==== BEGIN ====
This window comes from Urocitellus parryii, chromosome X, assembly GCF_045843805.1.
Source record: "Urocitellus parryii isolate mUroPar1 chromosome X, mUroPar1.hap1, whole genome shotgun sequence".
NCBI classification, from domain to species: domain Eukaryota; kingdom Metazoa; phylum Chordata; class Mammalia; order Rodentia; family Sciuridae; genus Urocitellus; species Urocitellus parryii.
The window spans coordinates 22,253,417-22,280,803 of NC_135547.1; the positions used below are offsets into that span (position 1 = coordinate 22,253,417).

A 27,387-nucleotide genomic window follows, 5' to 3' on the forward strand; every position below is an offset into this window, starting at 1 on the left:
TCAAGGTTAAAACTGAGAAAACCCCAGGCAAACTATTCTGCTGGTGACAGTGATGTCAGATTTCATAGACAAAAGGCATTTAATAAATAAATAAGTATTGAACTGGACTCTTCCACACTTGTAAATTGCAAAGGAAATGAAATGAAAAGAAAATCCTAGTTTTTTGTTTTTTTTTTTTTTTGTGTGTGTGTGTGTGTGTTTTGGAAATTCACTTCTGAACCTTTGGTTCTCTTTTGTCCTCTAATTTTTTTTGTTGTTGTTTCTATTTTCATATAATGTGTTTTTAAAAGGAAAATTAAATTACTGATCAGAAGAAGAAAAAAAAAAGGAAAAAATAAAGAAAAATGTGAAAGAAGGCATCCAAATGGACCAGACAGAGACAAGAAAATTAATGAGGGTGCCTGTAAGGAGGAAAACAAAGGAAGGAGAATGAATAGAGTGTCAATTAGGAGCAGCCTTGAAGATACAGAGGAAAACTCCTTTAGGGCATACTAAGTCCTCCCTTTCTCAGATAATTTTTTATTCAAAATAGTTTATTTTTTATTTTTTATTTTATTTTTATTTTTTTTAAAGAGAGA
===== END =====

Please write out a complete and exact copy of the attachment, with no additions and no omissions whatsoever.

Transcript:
This window comes from Urocitellus parryii, chromosome X, assembly GCF_045843805.1.
Source record: "Urocitellus parryii isolate mUroPar1 chromosome X, mUroPar1.hap1, whole genome shotgun sequence".
NCBI classification, from domain to species: domain Eukaryota; kingdom Metazoa; phylum Chordata; class Mammalia; order Rodentia; family Sciuridae; genus Urocitellus; species Urocitellus parryii.
The window spans coordinates 22,253,417-22,280,803 of NC_135547.1; the positions used below are offsets into that span (position 1 = coordinate 22,253,417).

A 27,387-nucleotide genomic window follows, 5' to 3' on the forward strand; every position below is an offset into this window, starting at 1 on the left:
TCAAGGTTAAAACTGAGAAAACCCCAGGCAAACTATTCTGCTGGTGACAGTGATGTCAGATTTCATAGACAAAAGGCATTTAATAAATAAATAAGTATTGAACTGGACTCTTCCACACTTGTAAATTGCAAAGGAAATGAAATGAAAAGAAAATCCTAGTTTTTTGTTTTTTTTTTTTTTTGTGTGTGTGTGTGTGTGTTTTGGAAATTCACTTCTGAACCTTTGGTTCTCTTTTGTCCTCTAATTTTTTTTGTTGTTGTTTCTATTTTCATATAATGTGTTTTTAAAAGGAAAATTAAATTACTGATCAGAAGAAGAAAAAAAAAAGGAAAAAATAAAGAAAAATGTGAAAGAAGGCATCCAAATGGACCAGACAGAGACAAGAAAATTAATGAGGGTGCCTGTAAGGAGGAAAACAAAGGAAGGAGAATGAATAGAGTGTCAATTAGGAGCAGCCTTGAAGATACAGAGGAAAACTCCTTTAGGGCATACTAAGTCCTCCCTTTCTCAGATAATTTTTTATTCAAAATAGTTTATTTTTTATTTTTTATTTTATTTTTATTTTTTTTAAAGAGAGA